New materials and innovative applications will advance microfiltration, ultrafiltration, reverse osmosis and nanofiltration. Some of the latest advances use titanium dioxide anotechnology instead of the usual polymer-based water filtration membranes. This kills bacteria and reduces biofouling or the accumulation of microorganisms. In another development, acoustically driven nanotubes can push contaminants away from water molecules and there is growing interest in photocatalytic technology using ultraviolet rays to clean water.
The use of biological systems will also grow to include use of the aquatic organism Euglena to absorb pollutants. Together the growing adoption of this approach will increase our ability to clean water and so make better use of water resources.
A stable and predictable regulatory and business environment has enabled water companies to raise long- term finance to deliver benefits to customers and the environment at an affordable price. However, Brexit will have an impact on the level and direction of regulation, affecting water-sector procurement, employment and tariffs on goods and services.
Therefore the development of a clear, long-term policy framework is essential for companies looking to progressively invest in low carbon technologies. This will encourage businesses to focus on higher emission reducing activities and longer-term gains.
As the impact of climate change and resource scarcity develops the societal need and appetite for sustainable developments, there may be a further requirement for legislative development as a precursor for tighter standards and new investment in the sector.
To match with environmental concerns, a biological wastewater treatment technique could be derived using microbial culture for biological waste processing in the municipal, industrial, commercial, residential and agricultural sectors. Microbial solutions can help to biodegrade and reduce hydrocarbons, absorb and degrade oil spills residue, deodorize the waste, restore micronutrient balance, reduce maintenance costs and ensure a limited exposure to environmental liabilities.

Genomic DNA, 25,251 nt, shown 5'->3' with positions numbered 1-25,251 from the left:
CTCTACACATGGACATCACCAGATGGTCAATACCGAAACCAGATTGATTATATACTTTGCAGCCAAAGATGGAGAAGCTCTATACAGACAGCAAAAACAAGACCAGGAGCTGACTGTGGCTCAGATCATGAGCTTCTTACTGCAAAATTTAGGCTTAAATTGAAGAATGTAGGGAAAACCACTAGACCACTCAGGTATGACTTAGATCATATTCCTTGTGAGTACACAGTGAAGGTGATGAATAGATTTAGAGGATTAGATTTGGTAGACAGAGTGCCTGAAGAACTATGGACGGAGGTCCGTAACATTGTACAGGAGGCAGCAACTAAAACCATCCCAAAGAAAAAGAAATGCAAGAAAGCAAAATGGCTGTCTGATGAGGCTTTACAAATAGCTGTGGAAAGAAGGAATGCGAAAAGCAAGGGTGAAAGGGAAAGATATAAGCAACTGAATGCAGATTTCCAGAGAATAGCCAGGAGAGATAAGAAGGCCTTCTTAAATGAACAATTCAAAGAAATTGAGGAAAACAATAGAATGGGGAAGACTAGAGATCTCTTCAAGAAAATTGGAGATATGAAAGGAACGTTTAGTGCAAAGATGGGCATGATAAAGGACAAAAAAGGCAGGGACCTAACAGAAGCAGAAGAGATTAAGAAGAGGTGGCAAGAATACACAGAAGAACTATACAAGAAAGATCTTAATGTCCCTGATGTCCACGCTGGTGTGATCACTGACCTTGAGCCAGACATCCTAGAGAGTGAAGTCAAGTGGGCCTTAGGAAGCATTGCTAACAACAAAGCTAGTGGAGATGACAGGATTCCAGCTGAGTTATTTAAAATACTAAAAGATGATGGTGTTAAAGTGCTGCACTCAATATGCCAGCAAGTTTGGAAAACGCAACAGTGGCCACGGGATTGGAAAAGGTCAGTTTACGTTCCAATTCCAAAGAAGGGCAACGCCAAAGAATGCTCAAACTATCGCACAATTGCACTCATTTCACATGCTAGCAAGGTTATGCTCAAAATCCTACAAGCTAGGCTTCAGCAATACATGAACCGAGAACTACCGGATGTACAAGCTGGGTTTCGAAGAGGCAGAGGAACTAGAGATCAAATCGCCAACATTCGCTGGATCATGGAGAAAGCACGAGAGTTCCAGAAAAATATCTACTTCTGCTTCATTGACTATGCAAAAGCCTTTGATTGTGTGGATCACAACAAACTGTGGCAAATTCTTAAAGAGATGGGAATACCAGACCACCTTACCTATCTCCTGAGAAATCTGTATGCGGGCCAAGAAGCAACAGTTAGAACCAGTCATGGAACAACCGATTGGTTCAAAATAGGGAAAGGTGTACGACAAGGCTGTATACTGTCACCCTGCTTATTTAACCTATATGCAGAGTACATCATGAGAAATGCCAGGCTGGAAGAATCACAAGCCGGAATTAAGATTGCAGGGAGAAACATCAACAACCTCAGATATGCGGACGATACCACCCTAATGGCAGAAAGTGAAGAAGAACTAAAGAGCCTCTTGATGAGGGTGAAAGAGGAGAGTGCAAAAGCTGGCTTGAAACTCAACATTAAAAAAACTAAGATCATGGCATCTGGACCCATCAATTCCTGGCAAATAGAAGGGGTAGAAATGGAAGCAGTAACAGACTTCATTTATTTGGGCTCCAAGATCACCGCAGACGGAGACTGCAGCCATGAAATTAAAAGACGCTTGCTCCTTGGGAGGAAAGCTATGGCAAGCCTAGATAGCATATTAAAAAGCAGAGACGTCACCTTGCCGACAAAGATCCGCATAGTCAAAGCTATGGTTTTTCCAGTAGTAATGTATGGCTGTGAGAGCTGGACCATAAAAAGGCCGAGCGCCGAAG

Grit: The Department for Environment, Food & Rural Affairs’ (Defra) Resource Security Action Plan (2012) identifies aggregates as a material that will be critical to the long-term resilience of the UK economy. The limited supply estimates the availability of indigenous land sand and gravel supplies to be 10 years and 40 years for crushed rock. So sourcing secondary aggregates will become increasingly important. Recycled aggregates (such as processed construction and demolition waste) account for nearly 20% of the aggregates market in the UK. Recycling sewer grit could add to this market.
Bio resources (Sludge): We can extract biogas and produce renewable energy from sludge, but it has a much greater value as a bio-resource. By implementing the necessary processing and transformation technologies, sludge can now be used to harvest valuable nutrients and the raw materials required to produce plastics and biofuels.
When applied to agriculture it can support the ability to feed a growing global population as recycling treated sludge to land is a sustainable option and can reduce the need for artificial fertiliser to improve soil structure.
Separate binding price control for sludge, covering treatment, transport, recycling and disposal will lower industry costs.
Furthermore, by creating merchant sludge facilities to treat sludge and act as a broker for access to sludge treatment capacity this will optimise the use of facilities.
Phosphorus: Phosphorus is a key nutrient for all living beings – thermally conditioned sewage sludge serves as an excellent fertiliser to improve soil properties.